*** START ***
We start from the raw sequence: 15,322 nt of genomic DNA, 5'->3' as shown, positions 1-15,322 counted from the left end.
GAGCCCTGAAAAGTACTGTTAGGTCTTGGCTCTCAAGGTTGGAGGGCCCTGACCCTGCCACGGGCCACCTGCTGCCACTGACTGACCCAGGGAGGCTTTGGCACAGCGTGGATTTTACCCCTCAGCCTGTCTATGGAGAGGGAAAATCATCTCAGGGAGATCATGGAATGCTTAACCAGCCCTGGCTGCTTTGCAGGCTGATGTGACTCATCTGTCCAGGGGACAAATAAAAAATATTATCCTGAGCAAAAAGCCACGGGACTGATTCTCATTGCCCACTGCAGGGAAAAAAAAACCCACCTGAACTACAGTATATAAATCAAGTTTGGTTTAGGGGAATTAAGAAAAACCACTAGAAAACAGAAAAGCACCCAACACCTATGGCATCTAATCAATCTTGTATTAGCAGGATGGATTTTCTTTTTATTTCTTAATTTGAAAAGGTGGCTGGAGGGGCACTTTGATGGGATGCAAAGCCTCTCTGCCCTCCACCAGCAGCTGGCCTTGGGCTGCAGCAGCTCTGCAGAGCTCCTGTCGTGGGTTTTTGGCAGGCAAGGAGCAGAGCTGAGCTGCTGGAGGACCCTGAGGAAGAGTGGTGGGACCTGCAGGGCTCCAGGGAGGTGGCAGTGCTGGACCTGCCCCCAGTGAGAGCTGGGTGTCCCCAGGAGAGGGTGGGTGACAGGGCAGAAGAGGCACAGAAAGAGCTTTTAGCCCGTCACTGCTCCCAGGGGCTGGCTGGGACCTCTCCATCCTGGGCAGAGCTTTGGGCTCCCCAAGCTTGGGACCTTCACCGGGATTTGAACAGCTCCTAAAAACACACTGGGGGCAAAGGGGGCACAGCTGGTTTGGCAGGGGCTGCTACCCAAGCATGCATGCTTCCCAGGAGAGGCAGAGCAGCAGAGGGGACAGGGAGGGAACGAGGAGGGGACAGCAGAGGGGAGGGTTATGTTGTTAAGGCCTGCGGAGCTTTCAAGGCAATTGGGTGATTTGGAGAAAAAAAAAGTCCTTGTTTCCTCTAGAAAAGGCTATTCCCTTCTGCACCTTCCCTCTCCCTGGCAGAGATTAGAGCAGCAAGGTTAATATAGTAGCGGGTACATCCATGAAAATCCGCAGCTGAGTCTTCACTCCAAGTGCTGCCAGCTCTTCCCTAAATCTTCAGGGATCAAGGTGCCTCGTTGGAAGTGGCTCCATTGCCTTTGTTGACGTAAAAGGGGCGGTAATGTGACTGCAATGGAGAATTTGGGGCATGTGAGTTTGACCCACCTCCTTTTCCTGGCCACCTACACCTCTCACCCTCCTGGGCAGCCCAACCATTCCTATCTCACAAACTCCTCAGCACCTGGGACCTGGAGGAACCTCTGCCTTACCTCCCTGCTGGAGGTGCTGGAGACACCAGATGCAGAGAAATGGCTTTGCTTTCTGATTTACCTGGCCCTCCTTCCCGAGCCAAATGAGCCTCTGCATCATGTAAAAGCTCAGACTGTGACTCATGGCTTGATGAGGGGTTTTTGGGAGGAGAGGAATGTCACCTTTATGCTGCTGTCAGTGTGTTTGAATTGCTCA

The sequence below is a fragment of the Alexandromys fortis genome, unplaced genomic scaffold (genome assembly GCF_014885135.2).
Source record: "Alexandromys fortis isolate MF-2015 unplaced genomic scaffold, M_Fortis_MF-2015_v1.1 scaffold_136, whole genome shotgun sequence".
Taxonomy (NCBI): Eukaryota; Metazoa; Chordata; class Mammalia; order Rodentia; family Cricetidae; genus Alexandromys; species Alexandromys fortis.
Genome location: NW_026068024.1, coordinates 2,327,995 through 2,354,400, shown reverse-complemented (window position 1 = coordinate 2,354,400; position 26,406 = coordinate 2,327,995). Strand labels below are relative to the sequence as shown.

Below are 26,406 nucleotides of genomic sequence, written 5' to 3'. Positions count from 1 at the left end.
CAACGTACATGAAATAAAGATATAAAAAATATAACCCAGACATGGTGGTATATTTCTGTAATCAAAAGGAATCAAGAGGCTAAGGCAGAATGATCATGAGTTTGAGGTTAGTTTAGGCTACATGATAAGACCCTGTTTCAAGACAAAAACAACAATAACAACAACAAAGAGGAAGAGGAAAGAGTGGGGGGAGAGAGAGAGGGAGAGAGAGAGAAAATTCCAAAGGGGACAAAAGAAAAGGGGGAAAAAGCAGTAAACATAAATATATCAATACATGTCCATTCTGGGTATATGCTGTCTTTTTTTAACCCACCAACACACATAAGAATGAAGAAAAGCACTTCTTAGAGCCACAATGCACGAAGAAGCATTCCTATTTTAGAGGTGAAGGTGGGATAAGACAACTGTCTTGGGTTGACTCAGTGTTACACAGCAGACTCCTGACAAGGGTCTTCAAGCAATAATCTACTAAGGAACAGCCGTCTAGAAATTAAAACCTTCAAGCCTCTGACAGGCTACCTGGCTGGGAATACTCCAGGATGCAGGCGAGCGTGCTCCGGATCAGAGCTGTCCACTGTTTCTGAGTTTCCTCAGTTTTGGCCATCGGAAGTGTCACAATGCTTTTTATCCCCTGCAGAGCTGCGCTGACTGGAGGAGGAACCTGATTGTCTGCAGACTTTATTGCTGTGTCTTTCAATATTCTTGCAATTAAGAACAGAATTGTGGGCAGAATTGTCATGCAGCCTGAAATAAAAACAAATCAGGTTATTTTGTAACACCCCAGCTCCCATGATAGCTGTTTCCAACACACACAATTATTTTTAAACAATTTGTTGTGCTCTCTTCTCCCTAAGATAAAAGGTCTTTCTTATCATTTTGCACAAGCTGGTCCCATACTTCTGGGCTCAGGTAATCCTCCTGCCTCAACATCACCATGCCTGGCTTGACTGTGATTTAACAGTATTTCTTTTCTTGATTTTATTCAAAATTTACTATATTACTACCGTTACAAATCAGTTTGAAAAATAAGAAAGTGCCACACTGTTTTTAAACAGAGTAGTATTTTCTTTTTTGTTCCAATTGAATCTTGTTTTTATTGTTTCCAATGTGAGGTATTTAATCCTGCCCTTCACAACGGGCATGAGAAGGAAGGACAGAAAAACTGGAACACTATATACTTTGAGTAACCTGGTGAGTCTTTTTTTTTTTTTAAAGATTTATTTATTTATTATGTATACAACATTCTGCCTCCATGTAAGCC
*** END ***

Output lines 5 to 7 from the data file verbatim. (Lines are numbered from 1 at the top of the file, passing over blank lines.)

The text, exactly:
Taxonomy (NCBI): Eukaryota; Metazoa; Chordata; class Mammalia; order Rodentia; family Cricetidae; genus Alexandromys; species Alexandromys fortis.
Genome location: NW_026068024.1, coordinates 2,327,995 through 2,354,400, shown reverse-complemented (window position 1 = coordinate 2,354,400; position 26,406 = coordinate 2,327,995). Strand labels below are relative to the sequence as shown.

Below are 26,406 nucleotides of genomic sequence, written 5' to 3'. Positions count from 1 at the left end.